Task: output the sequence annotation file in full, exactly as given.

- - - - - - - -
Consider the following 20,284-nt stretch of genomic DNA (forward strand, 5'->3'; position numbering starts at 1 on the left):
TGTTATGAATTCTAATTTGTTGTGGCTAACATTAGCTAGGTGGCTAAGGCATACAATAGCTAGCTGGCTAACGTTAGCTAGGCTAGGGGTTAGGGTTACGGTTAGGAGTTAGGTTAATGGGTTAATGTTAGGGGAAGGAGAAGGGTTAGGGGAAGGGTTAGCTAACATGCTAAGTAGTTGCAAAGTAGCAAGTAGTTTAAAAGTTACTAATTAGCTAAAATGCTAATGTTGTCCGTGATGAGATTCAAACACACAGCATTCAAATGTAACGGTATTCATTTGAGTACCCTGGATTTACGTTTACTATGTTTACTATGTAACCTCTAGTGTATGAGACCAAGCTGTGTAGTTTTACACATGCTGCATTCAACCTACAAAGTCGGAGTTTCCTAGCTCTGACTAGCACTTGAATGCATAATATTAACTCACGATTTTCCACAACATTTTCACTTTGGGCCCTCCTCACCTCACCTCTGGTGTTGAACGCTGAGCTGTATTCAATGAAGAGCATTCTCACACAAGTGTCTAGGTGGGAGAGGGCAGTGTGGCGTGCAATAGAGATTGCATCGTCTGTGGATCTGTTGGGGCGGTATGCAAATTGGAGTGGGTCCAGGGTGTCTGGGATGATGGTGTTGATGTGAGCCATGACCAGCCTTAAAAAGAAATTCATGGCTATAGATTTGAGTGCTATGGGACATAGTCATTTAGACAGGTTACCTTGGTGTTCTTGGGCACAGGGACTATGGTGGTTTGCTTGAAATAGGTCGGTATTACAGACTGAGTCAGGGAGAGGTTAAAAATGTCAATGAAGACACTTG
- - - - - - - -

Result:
Consider the following 20,284-nt stretch of genomic DNA (forward strand, 5'->3'; position numbering starts at 1 on the left):
TGTTATGAATTCTAATTTGTTGTGGCTAACATTAGCTAGGTGGCTAAGGCATACAATAGCTAGCTGGCTAACGTTAGCTAGGCTAGGGGTTAGGGTTACGGTTAGGAGTTAGGTTAATGGGTTAATGTTAGGGGAAGGAGAAGGGTTAGGGGAAGGGTTAGCTAACATGCTAAGTAGTTGCAAAGTAGCAAGTAGTTTAAAAGTTACTAATTAGCTAAAATGCTAATGTTGTCCGTGATGAGATTCAAACACACAGCATTCAAATGTAACGGTATTCATTTGAGTACCCTGGATTTACGTTTACTATGTTTACTATGTAACCTCTAGTGTATGAGACCAAGCTGTGTAGTTTTACACATGCTGCATTCAACCTACAAAGTCGGAGTTTCCTAGCTCTGACTAGCACTTGAATGCATAATATTAACTCACGATTTTCCACAACATTTTCACTTTGGGCCCTCCTCACCTCACCTCTGGTGTTGAACGCTGAGCTGTATTCAATGAAGAGCATTCTCACACAAGTGTCTAGGTGGGAGAGGGCAGTGTGGCGTGCAATAGAGATTGCATCGTCTGTGGATCTGTTGGGGCGGTATGCAAATTGGAGTGGGTCCAGGGTGTCTGGGATGATGGTGTTGATGTGAGCCATGACCAGCCTTAAAAAGAAATTCATGGCTATAGATTTGAGTGCTATGGGACATAGTCATTTAGACAGGTTACCTTGGTGTTCTTGGGCACAGGGACTATGGTGGTTTGCTTGAAATAGGTCGGTATTACAGACTGAGTCAGGGAGAGGTTAAAAATGTCAATGAAGACACTTG